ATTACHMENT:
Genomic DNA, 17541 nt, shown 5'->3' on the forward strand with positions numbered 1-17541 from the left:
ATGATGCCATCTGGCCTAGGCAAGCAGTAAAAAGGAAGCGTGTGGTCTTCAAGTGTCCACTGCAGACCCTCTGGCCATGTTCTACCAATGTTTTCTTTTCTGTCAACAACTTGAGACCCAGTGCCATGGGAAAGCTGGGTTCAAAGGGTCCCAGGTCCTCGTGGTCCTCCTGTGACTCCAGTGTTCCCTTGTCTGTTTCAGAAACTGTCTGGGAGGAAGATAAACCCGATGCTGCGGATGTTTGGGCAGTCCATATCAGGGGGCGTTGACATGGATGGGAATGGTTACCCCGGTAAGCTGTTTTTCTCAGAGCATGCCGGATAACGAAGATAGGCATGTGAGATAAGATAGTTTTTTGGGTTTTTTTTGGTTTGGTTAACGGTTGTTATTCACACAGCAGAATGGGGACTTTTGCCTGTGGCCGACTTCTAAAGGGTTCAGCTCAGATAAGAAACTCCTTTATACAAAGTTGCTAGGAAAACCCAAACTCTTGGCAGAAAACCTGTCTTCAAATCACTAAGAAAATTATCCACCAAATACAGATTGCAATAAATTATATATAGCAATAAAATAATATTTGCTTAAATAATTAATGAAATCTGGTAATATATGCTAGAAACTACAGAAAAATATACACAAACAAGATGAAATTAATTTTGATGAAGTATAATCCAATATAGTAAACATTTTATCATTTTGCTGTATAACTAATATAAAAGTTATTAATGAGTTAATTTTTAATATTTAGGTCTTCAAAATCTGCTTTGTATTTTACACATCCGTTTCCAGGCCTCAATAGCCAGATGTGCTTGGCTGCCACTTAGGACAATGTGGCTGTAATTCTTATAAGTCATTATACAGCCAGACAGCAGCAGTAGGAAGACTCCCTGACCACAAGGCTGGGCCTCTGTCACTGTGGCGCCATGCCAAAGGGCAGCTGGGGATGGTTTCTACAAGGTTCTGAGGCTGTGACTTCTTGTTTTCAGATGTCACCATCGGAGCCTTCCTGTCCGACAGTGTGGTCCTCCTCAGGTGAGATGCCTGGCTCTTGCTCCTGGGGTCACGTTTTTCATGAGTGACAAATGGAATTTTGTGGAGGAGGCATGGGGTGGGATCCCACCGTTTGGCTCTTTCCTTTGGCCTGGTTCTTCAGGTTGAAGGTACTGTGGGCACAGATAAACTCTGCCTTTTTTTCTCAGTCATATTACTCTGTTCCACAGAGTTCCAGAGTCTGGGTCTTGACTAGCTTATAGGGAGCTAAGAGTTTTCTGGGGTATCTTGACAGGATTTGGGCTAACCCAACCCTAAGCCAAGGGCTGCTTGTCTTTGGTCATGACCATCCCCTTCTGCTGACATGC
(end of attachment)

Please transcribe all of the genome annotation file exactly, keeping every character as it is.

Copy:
Genomic DNA, 17541 nt, shown 5'->3' on the forward strand with positions numbered 1-17541 from the left:
ATGATGCCATCTGGCCTAGGCAAGCAGTAAAAAGGAAGCGTGTGGTCTTCAAGTGTCCACTGCAGACCCTCTGGCCATGTTCTACCAATGTTTTCTTTTCTGTCAACAACTTGAGACCCAGTGCCATGGGAAAGCTGGGTTCAAAGGGTCCCAGGTCCTCGTGGTCCTCCTGTGACTCCAGTGTTCCCTTGTCTGTTTCAGAAACTGTCTGGGAGGAAGATAAACCCGATGCTGCGGATGTTTGGGCAGTCCATATCAGGGGGCGTTGACATGGATGGGAATGGTTACCCCGGTAAGCTGTTTTTCTCAGAGCATGCCGGATAACGAAGATAGGCATGTGAGATAAGATAGTTTTTTGGGTTTTTTTTGGTTTGGTTAACGGTTGTTATTCACACAGCAGAATGGGGACTTTTGCCTGTGGCCGACTTCTAAAGGGTTCAGCTCAGATAAGAAACTCCTTTATACAAAGTTGCTAGGAAAACCCAAACTCTTGGCAGAAAACCTGTCTTCAAATCACTAAGAAAATTATCCACCAAATACAGATTGCAATAAATTATATATAGCAATAAAATAATATTTGCTTAAATAATTAATGAAATCTGGTAATATATGCTAGAAACTACAGAAAAATATACACAAACAAGATGAAATTAATTTTGATGAAGTATAATCCAATATAGTAAACATTTTATCATTTTGCTGTATAACTAATATAAAAGTTATTAATGAGTTAATTTTTAATATTTAGGTCTTCAAAATCTGCTTTGTATTTTACACATCCGTTTCCAGGCCTCAATAGCCAGATGTGCTTGGCTGCCACTTAGGACAATGTGGCTGTAATTCTTATAAGTCATTATACAGCCAGACAGCAGCAGTAGGAAGACTCCCTGACCACAAGGCTGGGCCTCTGTCACTGTGGCGCCATGCCAAAGGGCAGCTGGGGATGGTTTCTACAAGGTTCTGAGGCTGTGACTTCTTGTTTTCAGATGTCACCATCGGAGCCTTCCTGTCCGACAGTGTGGTCCTCCTCAGGTGAGATGCCTGGCTCTTGCTCCTGGGGTCACGTTTTTCATGAGTGACAAATGGAATTTTGTGGAGGAGGCATGGGGTGGGATCCCACCGTTTGGCTCTTTCCTTTGGCCTGGTTCTTCAGGTTGAAGGTACTGTGGGCACAGATAAACTCTGCCTTTTTTTCTCAGTCATATTACTCTGTTCCACAGAGTTCCAGAGTCTGGGTCTTGACTAGCTTATAGGGAGCTAAGAGTTTTCTGGGGTATCTTGACAGGATTTGGGCTAACCCAACCCTAAGCCAAGGGCTGCTTGTCTTTGGTCATGACCATCCCCTTCTGCTGACATGC